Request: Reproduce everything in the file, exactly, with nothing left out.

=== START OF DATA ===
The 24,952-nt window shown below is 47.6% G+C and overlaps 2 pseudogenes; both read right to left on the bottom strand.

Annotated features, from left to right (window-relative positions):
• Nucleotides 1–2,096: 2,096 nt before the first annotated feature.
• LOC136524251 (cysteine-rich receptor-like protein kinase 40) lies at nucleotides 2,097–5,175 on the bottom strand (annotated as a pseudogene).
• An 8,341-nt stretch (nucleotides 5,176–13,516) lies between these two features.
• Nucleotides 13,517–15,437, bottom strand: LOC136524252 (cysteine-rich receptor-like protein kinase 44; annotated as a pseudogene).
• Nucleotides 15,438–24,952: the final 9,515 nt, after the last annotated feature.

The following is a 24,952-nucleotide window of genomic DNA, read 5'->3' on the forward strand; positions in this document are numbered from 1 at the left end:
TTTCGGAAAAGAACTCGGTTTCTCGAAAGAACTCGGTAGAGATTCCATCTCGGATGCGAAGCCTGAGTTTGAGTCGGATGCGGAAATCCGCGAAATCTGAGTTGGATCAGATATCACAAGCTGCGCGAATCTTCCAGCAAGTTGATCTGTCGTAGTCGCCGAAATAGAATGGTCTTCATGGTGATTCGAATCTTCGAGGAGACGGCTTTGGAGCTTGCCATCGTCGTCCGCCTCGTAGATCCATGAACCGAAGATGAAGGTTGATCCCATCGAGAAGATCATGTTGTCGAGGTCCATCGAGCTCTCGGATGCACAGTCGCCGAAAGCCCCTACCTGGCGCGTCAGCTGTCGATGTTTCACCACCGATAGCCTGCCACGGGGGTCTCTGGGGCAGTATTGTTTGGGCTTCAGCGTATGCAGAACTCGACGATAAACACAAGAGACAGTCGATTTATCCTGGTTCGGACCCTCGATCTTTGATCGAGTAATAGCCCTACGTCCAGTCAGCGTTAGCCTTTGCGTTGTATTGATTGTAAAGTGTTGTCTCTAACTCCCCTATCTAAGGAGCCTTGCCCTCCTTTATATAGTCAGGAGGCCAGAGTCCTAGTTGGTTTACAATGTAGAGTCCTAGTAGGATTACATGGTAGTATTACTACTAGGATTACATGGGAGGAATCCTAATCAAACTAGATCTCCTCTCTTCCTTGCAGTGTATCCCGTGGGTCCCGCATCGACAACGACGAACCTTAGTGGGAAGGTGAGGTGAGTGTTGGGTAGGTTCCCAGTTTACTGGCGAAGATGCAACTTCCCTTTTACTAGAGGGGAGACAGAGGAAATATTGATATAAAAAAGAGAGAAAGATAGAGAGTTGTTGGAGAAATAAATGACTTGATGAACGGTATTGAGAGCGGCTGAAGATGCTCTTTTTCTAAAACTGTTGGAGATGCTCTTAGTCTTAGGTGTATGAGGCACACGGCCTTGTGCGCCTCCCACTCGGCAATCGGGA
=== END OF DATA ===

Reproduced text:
The 24,952-nt window shown below is 47.6% G+C and overlaps 2 pseudogenes; both read right to left on the bottom strand.

Annotated features, from left to right (window-relative positions):
• Nucleotides 1–2,096: 2,096 nt before the first annotated feature.
• LOC136524251 (cysteine-rich receptor-like protein kinase 40) lies at nucleotides 2,097–5,175 on the bottom strand (annotated as a pseudogene).
• An 8,341-nt stretch (nucleotides 5,176–13,516) lies between these two features.
• Nucleotides 13,517–15,437, bottom strand: LOC136524252 (cysteine-rich receptor-like protein kinase 44; annotated as a pseudogene).
• Nucleotides 15,438–24,952: the final 9,515 nt, after the last annotated feature.

The following is a 24,952-nucleotide window of genomic DNA, read 5'->3' on the forward strand; positions in this document are numbered from 1 at the left end:
TTTCGGAAAAGAACTCGGTTTCTCGAAAGAACTCGGTAGAGATTCCATCTCGGATGCGAAGCCTGAGTTTGAGTCGGATGCGGAAATCCGCGAAATCTGAGTTGGATCAGATATCACAAGCTGCGCGAATCTTCCAGCAAGTTGATCTGTCGTAGTCGCCGAAATAGAATGGTCTTCATGGTGATTCGAATCTTCGAGGAGACGGCTTTGGAGCTTGCCATCGTCGTCCGCCTCGTAGATCCATGAACCGAAGATGAAGGTTGATCCCATCGAGAAGATCATGTTGTCGAGGTCCATCGAGCTCTCGGATGCACAGTCGCCGAAAGCCCCTACCTGGCGCGTCAGCTGTCGATGTTTCACCACCGATAGCCTGCCACGGGGGTCTCTGGGGCAGTATTGTTTGGGCTTCAGCGTATGCAGAACTCGACGATAAACACAAGAGACAGTCGATTTATCCTGGTTCGGACCCTCGATCTTTGATCGAGTAATAGCCCTACGTCCAGTCAGCGTTAGCCTTTGCGTTGTATTGATTGTAAAGTGTTGTCTCTAACTCCCCTATCTAAGGAGCCTTGCCCTCCTTTATATAGTCAGGAGGCCAGAGTCCTAGTTGGTTTACAATGTAGAGTCCTAGTAGGATTACATGGTAGTATTACTACTAGGATTACATGGGAGGAATCCTAATCAAACTAGATCTCCTCTCTTCCTTGCAGTGTATCCCGTGGGTCCCGCATCGACAACGACGAACCTTAGTGGGAAGGTGAGGTGAGTGTTGGGTAGGTTCCCAGTTTACTGGCGAAGATGCAACTTCCCTTTTACTAGAGGGGAGACAGAGGAAATATTGATATAAAAAAGAGAGAAAGATAGAGAGTTGTTGGAGAAATAAATGACTTGATGAACGGTATTGAGAGCGGCTGAAGATGCTCTTTTTCTAAAACTGTTGGAGATGCTCTTAGTCTTAGGTGTATGAGGCACACGGCCTTGTGCGCCTCCCACTCGGCAATCGGGA